BUTIG, Lanao del Sur — This is where everything started.
The Maute brothers, the main perpetrators of the Marawi siege, were natives of this remote agricultural municipality. These are the very same grounds where the ISIS flag was first hoisted and the scene of the initial gun battles between the terror group and government troops.
Three years after the siege, a sense of normalcy now prevails over this laidback town, a three-hour drive from Marawi. Its public market is now teeming with people, while residents walk in a seemingly leisurely pace, something that was unimaginable at the height of the armed conflict.
Assistant Secretary Felix Castro Jr., Task Force Bangon Marawi (TFBM) field office assistant manager, remembered the days when he crossed the fields of this town as a military officer without any fear of being harmed.
“I’ve eaten in a lot of houses here. I’ve gone to the mountains here. The people of Butig are kind,” shared Castro whose tour of duty in the municipality lasted for almost three years. It was during this time when he befriended the people and developed a strong bond with them.
Deradicalization program for returnees
According to him, it was this sense of belonging that brought him back to Butig. He was joined by representatives of the Office of the Presidential Adviser on the Peace Process (Opapp), the AFP’s 49th and 9th Infantry Battalions, and the Lanao del Sur provincial government.
Castro and his team visited the municipality to take part in the Deradicalization and Aftercare Program spearheaded by the 103rd Brigade. The program aims to help Maute-ISIS returnees to successfully reintegrate into mainstream society and live peaceful and productive lives.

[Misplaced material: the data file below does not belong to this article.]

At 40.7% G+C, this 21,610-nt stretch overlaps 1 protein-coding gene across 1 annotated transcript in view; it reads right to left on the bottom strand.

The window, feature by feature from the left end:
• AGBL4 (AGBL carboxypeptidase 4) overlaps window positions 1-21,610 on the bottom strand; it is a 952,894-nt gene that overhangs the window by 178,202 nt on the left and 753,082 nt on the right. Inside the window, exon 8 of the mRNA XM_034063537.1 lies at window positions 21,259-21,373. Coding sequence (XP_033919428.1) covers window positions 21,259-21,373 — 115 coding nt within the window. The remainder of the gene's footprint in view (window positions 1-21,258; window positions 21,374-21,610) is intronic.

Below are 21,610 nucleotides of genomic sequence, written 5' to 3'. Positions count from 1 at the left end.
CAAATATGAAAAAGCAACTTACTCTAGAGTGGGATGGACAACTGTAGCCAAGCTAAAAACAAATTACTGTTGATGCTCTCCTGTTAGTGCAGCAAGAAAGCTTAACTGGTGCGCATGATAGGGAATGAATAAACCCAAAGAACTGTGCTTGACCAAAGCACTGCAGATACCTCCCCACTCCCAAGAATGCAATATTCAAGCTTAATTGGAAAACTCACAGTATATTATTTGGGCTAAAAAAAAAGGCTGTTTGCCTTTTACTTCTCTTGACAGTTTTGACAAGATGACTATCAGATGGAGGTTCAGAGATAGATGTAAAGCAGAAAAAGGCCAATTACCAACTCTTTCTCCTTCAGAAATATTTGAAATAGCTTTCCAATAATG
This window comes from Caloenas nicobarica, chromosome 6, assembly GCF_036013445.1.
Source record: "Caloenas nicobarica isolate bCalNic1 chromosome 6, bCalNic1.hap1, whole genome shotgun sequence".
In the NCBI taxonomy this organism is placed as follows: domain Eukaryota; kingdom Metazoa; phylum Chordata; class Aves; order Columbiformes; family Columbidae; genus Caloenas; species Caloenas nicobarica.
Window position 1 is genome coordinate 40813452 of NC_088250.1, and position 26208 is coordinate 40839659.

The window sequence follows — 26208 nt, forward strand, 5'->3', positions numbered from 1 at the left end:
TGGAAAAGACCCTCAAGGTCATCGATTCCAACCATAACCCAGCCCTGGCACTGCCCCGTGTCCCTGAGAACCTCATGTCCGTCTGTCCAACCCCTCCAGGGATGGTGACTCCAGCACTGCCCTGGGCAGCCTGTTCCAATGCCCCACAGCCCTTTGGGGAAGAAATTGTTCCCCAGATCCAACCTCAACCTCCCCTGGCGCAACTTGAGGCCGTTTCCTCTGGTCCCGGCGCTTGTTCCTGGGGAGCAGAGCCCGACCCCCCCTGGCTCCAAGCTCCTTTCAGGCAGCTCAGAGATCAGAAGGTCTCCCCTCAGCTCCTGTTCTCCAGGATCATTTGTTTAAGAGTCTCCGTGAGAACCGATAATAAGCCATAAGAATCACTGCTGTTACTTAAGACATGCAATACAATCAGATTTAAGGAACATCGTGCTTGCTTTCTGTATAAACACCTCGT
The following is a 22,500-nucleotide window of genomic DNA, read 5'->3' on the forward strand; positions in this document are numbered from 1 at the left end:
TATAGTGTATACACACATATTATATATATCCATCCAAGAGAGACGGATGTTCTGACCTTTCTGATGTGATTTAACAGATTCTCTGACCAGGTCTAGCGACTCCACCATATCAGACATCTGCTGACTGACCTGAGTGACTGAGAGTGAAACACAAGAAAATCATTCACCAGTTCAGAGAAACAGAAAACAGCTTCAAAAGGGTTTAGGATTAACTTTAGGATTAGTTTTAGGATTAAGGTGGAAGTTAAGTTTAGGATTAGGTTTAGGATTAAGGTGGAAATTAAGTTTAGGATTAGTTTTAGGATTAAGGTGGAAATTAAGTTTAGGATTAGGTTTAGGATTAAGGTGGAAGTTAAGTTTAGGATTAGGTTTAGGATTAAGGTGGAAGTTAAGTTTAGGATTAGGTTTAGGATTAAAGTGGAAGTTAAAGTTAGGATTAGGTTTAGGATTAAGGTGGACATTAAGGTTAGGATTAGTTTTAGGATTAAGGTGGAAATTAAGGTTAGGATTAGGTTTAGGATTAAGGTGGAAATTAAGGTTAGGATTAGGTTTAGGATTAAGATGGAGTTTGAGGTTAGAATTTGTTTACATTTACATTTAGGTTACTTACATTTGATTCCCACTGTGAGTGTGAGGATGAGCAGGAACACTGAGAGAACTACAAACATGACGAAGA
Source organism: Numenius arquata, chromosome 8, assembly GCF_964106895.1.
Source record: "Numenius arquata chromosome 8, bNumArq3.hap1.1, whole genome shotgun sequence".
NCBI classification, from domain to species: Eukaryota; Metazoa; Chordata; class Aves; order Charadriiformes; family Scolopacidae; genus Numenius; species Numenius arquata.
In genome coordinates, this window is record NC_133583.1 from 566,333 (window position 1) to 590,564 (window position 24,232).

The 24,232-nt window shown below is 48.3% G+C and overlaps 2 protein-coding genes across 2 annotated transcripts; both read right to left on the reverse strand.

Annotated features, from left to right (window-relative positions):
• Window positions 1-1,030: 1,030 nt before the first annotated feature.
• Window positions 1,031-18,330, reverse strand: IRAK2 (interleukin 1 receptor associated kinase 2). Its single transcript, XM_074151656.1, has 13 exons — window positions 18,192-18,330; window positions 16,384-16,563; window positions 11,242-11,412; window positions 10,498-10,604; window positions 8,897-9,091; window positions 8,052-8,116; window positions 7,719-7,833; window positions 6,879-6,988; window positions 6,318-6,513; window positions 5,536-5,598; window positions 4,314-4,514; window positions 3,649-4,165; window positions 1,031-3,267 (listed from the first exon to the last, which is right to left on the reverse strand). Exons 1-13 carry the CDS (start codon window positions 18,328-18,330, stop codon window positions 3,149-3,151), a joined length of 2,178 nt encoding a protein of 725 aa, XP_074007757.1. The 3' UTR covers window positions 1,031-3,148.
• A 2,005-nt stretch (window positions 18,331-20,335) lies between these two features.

“When we talk about preventing violent extremism, we should focus here. This is where it all began,” he said, while highlighting the various issues that still need to be addressed in the community that is still recovering from the effects of the siege.
“Admittedly the government and NGOs are focused on Marawi. I am making an effort to bring them here. Rest assured that we have not forgotten Butig,” Castro said, who is now working closely with the provincial and municipal governments to identify much-needed interventions.
In fact, he has already received several proposals coming from the Butig LGU that aims to create livelihood opportunities for residents. So far, three of these proposals have been approved. Two of them are on abaca farming, while the other one is on coffee production.
“Why are we here? Because the needs of the people are here. If we develop Butig as a whole, everyone will benefit. The surrounding municipalities will also improve. We, everyone, should help each other,” Castro said.
“We need your cooperation. The government will not be able to do its job if you will not cooperate. What we are talking about here is the lives of our children. We need your help for Butig to rise up,” he said. (opapp)